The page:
Tuesday, November 04, 2008

Review: The Tombs of Atuan

Book 2 of the Earthsea series is told not from the point of view of Ged, but from the point of view of Tenar, the one priestess of the Tombs of Atuan, who is supposedly the servant of the Nameless Ones, the evil gods who dwell in the Tombs.

We learn of her origin, her service, and her cruelty in sentencing men to their deaths. Interestingly, I picked up her reluctance and her nightmares better as an adult than as a child, showing perhaps, that when I was younger, I just wanted to get to the good parts, when Ged shows up.

Ged does show up, not as a powerful Wizard, but perhaps as a bit of a bungler, not quite knowing what he is in for, and again, my first reading of the novel was that he got rescued by Tenar, but in this second reading I see that the interaction between them is quite a bit more subtle than my impression.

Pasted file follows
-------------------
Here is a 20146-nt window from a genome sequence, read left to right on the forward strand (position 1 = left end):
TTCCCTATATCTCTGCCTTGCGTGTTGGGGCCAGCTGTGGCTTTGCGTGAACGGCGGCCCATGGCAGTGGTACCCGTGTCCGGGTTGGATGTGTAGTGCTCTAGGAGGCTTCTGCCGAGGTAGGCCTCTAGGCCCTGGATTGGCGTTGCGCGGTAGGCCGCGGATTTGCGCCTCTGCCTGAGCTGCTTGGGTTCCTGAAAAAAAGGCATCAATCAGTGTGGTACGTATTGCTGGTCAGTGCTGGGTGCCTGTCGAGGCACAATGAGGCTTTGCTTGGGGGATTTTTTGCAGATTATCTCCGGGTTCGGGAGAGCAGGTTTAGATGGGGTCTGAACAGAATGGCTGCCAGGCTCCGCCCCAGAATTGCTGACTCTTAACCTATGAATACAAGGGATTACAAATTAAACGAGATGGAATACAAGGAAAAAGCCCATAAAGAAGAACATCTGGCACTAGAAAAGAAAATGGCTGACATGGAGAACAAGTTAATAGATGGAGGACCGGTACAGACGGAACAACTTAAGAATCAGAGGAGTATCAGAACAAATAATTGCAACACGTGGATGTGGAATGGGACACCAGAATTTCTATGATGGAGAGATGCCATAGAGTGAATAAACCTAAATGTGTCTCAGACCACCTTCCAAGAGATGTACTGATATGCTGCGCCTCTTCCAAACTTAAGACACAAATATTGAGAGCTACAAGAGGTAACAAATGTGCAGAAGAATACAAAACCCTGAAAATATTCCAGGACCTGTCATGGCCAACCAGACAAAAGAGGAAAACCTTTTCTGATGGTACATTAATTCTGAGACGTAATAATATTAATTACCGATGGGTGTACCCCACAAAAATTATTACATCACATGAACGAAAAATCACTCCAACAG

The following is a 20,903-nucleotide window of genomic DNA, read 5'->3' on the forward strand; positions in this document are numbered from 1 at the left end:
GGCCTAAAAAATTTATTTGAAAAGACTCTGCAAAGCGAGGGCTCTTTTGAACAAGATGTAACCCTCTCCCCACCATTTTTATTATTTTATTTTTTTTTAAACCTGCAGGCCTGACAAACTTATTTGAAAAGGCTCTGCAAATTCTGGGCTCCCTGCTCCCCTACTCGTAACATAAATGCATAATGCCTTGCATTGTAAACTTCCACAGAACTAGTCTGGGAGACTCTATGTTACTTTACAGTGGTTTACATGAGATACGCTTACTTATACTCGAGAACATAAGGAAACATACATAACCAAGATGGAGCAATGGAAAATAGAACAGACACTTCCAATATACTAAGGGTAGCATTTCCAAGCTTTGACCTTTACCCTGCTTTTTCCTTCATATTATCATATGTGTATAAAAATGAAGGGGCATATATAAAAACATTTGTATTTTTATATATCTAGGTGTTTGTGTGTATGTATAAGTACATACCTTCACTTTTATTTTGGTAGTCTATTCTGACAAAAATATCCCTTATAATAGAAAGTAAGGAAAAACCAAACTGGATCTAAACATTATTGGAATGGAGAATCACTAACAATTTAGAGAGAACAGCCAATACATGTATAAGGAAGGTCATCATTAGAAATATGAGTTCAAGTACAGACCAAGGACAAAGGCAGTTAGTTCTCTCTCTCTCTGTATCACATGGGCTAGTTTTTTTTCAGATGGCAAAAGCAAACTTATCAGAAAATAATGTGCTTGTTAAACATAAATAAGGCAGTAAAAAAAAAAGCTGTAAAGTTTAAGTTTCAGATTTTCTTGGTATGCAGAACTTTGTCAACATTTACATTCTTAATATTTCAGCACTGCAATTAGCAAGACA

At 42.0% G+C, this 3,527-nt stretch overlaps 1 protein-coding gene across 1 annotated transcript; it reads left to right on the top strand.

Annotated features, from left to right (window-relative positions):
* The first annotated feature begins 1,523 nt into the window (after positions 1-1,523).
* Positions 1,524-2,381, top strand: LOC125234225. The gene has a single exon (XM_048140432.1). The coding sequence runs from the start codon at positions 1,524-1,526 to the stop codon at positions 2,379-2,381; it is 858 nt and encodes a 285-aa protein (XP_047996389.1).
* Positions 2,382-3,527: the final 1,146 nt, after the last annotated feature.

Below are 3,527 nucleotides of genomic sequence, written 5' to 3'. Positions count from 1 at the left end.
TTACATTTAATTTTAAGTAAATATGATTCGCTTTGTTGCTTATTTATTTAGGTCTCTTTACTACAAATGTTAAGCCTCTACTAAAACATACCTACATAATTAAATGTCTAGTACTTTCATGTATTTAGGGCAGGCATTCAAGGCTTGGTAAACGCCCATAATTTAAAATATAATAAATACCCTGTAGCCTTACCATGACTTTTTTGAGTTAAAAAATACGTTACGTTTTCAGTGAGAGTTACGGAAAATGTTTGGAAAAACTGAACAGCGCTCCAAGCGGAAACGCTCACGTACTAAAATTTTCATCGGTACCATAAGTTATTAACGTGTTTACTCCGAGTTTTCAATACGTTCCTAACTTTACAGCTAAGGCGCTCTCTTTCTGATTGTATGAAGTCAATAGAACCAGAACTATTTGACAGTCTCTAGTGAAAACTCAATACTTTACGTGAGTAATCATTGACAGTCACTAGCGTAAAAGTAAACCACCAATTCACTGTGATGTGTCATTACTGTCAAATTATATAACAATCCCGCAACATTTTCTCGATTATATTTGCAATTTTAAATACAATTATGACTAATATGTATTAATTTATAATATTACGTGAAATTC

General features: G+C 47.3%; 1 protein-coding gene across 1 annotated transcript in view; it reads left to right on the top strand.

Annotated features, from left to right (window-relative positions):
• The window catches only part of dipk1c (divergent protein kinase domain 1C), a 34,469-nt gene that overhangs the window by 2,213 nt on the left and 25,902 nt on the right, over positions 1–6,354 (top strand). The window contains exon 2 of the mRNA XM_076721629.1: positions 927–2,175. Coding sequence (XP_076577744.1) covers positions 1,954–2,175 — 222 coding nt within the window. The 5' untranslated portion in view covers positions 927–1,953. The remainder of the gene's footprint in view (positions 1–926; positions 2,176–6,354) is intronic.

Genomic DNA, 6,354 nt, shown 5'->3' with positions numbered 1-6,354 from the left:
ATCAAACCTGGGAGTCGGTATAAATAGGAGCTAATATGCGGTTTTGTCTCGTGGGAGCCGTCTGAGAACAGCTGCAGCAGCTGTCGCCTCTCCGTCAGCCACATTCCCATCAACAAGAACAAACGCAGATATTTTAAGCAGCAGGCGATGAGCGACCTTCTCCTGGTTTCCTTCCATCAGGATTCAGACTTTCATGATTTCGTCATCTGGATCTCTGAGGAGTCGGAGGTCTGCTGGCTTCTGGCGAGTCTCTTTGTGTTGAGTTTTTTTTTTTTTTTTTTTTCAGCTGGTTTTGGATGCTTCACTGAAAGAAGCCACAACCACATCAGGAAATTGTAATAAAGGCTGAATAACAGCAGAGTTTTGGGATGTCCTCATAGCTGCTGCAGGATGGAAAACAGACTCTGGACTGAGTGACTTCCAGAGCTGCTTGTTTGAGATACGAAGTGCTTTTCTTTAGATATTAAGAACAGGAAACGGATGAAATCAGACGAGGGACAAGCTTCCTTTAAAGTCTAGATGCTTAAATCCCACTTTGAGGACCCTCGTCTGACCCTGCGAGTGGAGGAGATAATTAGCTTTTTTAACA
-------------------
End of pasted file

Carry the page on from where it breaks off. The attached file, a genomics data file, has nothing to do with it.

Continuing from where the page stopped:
Perhaps the biggest disappointment I felt is that the sense of lyrical beauty that was achieved in the prose of A Wizard of Earthsea is if not altogether missing, rather muted in this second novel. Unlike the sense of activity in the first novel, the feeling in The Tombs of Atuan is that of constraint, of fear. Even when Tenar breaks free of her past she is not exhilarated, but is instead fearful. There is hope at the end of the novel, but it is tentative, almost unable to breathe on its own. Perhaps this was a reflection of the time of the writing (1972), when women's liberation was just starting to stretch its wings.

Any short novel that can achieve all this while telling an unconventional fantasy story (Ged is not a hero, but neither is Tenar a heroine) comes highly recommended.
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